Temple’s Chaney ready to call it quits
Philadelphia, PA (Sports Network) – Legendary Temple men’s basketball head
coach John Chaney announced his retirement at a press conference on Monday.
Before a room that gave Chaney a round of applause at every opportunity it
could, the coach made the announcement, adding he will not coach Temple’s
National Invitation Tournament opener against Akron on Tuesday, citing that he
will be dealing with a personal problem, believed to related to his wife
Chaney will leave a sport where he has compiled a 741-311 career record in 34
years as a head coach. This season, the Owls are 17-14.
“I don’t want to see a long parade of going around and celebrating…just do
your job and just go on with your life,” Chaney said. “When you look at your
life and put it in the right perspectives…you walk through that door and
keep on moving.”
Chaney, in a loose tie and sunglasses, stayed true to those words as he spent
a majority of time talking about Temple’s impact on the city of Philadelphia
as opposed to his impact at Temple.
It is currently unknown who will take over for Chaney at Temple, although
director of athletics Bill Bradshaw said that a search would begin
“I’m hoping this university stays its course,” said Chaney when asked if he
would have input on the next coach. “You’ve got to have a Temple person who
knows this university. I’m going to submit a couple of names and I hope those
names get looked at.”
The 74-year-old Chaney has spent the last 24 seasons with the Owls, where he
has posted a 516-252 mark. Temple’s upcoming participation in the National
Invitation Tournament will mark the 23rd straight postseason for the Owls.
Seventeen of those have been in the NCAA Tournament.
Chaney joined the Owls in 1982 after spending 10 years with Division II
Cheyney State College. In just two seasons under his guidance, Temple reached
the NCAA Tournament, the first of five straight appearances, which was capped
with a regional final showing in 1988. Chaney’s other tournament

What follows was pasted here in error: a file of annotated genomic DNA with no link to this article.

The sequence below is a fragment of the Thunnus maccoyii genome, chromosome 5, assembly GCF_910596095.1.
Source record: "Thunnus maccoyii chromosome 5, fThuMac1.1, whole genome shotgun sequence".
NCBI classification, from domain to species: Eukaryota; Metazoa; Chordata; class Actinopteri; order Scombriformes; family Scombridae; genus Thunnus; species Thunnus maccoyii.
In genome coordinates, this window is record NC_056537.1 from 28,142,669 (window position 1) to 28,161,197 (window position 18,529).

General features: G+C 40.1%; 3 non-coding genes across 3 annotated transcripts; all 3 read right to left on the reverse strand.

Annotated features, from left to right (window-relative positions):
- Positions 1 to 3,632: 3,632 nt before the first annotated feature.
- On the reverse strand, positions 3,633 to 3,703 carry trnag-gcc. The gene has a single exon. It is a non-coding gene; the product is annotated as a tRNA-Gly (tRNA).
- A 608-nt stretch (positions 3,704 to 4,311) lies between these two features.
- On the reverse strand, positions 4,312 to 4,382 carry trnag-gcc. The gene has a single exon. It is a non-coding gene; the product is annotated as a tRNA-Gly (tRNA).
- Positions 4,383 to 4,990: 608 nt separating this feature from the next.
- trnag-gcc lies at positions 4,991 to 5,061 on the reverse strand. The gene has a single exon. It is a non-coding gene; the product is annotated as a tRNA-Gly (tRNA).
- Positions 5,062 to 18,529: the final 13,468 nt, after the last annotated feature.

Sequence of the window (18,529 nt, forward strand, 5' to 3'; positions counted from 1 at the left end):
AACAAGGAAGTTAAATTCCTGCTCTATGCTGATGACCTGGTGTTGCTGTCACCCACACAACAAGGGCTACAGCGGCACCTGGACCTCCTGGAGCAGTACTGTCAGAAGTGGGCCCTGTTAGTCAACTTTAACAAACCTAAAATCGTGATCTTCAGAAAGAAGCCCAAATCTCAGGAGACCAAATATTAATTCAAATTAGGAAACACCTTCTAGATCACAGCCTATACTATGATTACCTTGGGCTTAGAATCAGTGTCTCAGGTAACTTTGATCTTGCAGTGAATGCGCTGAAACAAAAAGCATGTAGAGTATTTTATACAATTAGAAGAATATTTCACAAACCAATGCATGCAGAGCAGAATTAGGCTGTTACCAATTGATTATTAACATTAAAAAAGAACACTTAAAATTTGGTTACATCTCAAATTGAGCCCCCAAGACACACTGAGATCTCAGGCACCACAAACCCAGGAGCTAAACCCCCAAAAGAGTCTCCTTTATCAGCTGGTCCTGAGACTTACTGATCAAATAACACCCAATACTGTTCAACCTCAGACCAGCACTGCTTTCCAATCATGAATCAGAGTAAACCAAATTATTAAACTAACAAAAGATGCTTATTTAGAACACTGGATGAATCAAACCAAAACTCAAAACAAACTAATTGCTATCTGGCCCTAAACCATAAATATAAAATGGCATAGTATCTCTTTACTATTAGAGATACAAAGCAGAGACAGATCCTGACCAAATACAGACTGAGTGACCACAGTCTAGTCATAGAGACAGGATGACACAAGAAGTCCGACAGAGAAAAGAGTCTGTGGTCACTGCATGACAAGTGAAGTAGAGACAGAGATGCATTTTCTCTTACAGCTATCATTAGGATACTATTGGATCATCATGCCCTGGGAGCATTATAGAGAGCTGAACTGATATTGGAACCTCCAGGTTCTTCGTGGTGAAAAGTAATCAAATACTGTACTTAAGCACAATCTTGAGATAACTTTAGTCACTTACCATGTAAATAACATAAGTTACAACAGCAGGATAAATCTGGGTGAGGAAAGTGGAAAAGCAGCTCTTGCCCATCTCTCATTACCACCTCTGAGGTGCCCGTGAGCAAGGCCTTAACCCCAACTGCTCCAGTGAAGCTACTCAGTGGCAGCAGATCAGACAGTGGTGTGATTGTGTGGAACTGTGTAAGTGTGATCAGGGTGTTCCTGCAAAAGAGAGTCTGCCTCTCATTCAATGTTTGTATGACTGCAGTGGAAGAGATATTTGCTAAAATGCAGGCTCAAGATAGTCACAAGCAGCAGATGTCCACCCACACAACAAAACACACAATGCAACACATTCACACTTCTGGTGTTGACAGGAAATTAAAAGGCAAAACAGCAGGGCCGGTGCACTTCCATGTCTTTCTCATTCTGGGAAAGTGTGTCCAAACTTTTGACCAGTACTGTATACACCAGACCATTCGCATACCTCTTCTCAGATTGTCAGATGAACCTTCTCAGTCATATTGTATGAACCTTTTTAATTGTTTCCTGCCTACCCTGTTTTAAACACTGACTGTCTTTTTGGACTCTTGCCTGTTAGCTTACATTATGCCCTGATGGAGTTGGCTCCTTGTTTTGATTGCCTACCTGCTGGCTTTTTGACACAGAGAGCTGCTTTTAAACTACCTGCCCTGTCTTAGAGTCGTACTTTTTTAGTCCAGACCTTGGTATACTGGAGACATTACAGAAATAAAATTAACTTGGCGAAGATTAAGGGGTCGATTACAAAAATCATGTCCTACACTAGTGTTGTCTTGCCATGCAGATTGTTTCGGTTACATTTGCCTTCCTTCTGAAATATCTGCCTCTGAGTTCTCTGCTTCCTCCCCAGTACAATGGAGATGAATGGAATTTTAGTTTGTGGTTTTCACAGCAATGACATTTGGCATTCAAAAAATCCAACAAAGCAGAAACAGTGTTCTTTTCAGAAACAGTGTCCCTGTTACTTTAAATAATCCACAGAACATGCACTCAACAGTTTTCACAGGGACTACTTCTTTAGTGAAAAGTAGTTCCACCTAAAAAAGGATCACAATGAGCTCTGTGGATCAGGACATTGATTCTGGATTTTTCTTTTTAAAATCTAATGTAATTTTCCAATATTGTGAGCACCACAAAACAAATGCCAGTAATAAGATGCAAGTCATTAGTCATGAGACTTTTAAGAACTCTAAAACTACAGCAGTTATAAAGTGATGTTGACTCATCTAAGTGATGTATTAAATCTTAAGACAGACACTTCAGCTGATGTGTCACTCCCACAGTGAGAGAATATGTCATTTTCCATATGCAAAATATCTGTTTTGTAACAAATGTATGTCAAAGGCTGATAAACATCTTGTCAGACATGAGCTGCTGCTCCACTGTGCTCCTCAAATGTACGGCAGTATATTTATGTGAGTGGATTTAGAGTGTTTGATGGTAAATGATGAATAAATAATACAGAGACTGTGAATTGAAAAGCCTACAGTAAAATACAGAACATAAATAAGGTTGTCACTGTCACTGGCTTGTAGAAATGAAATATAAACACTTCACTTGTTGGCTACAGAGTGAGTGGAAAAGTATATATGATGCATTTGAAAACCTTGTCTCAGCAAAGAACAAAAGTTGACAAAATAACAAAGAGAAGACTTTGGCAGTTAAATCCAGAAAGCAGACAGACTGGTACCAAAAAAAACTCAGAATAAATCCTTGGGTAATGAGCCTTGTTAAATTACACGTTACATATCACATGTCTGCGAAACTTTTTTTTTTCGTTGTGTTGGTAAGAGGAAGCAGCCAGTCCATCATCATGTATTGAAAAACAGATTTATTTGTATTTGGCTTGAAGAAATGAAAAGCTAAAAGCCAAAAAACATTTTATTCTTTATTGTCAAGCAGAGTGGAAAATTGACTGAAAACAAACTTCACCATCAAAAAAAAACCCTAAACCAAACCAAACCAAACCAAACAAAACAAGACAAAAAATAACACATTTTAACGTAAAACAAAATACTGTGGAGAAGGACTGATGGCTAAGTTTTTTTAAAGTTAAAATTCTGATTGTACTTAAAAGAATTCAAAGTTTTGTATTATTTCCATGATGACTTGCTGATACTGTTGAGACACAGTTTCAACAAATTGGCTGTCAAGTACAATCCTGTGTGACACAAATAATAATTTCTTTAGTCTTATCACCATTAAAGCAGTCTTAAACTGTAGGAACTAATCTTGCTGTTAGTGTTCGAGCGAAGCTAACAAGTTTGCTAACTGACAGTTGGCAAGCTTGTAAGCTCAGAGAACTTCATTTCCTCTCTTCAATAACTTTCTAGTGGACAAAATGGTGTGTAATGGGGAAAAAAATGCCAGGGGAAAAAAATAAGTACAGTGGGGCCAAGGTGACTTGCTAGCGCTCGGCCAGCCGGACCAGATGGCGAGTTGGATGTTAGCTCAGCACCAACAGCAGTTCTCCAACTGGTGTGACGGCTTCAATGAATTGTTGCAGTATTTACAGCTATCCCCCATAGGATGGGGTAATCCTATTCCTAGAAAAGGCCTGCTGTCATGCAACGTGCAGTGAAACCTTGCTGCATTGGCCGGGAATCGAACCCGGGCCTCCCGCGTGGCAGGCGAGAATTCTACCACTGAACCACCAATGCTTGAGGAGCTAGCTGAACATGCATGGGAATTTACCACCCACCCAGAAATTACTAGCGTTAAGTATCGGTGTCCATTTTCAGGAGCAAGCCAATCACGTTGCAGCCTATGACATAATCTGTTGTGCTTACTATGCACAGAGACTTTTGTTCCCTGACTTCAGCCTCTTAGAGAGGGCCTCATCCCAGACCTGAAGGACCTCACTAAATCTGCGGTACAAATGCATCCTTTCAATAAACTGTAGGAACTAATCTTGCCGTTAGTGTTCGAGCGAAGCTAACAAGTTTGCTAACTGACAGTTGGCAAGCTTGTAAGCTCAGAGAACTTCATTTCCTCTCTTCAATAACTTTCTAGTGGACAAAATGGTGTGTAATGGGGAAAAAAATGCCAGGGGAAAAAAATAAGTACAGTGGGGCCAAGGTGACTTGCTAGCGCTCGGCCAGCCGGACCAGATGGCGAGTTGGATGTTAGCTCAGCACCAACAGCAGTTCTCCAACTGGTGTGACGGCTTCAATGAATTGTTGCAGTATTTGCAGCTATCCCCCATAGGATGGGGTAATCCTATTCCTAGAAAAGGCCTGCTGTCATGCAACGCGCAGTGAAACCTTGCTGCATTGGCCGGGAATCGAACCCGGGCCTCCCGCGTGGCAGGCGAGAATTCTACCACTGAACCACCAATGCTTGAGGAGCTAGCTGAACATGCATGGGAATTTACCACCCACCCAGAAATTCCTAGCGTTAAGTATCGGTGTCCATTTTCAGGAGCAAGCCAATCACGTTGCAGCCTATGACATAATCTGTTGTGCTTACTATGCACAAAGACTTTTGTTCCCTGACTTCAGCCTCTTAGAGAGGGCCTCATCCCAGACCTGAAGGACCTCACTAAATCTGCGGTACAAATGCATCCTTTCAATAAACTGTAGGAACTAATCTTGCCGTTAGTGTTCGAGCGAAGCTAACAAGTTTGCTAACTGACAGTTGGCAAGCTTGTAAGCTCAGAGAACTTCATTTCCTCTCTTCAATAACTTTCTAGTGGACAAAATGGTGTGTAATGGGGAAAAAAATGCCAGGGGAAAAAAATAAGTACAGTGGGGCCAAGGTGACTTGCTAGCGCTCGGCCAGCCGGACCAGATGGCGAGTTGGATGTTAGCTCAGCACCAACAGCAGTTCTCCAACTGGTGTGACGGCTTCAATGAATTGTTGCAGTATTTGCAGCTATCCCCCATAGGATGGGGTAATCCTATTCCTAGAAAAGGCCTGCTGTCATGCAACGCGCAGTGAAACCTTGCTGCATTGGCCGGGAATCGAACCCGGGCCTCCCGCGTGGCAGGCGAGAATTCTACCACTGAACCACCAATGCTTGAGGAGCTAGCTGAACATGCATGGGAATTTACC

accomplishments include a school-record of 12 straight appearances in the “Big
Dance” from 1990 through 2001.
The Temple icon has reached many milestones during his tenure with the Owls.
During the 1998-99 season, Chaney surpassed Harry Litwack as the school’s all-
time winningest basketball coach after his 373rd victory, which came one game
before collecting his 600th career coaching victory.
In 2003, Chaney became the 19th Division I coach to be on the bench for 1,000
games and his win total currently ranks him 13th all-time among Division I
coaches. He has been named Atlantic-10 Coach of the Year five times and also
captured the AP Coach of the Year honor in 1988 after his Owls finished the
’87-88 campaign with a 32-2 record.
Among active Division I coaches, Chaney is one of just six to have 700 wins.
“I will be here and be around, watching over you,” said the 2001 Basketball
Hall of Fame inductee. “You can bet on that. I’ll find a way to get some
peanuts and take some beer and tell some lies.”
Last season, however, Chaney’s mark took a rare negative hit. He came under
fire after his actions during a game against conference foe Saint Joseph’s
toward the end of the 2004-05 season, in which he admittedly sent in “the
goons” in response to what he believed were illegal Hawks screens that were
not being called by the officials.
Then Saint Joseph’s senior John Bryant suffered a broken arm as a result of a
hard foul by Temple’s seldom-used Nehemiah Ingram, who fouled out of the game
in just four minutes. Afterward, Chaney said he was “sending a message.”
Chaney imposed a one-game suspension on himself, but Temple later sat the
coach for the school’s entire run of the Atlantic-10 Conference Tournament,
which lasted just two games after a win over Dayton was followed by a loss to
The Jacksonville native began his coaching career in 1963 at Sayre Junior High
School and spent three years before taking over at Simon Gratz High School. In
1972 he moved into the college ranks by taking over at Cheyney State and led
the school to a 225-59 mark during his tenure, which included an NCAA Division
II championship in 1978.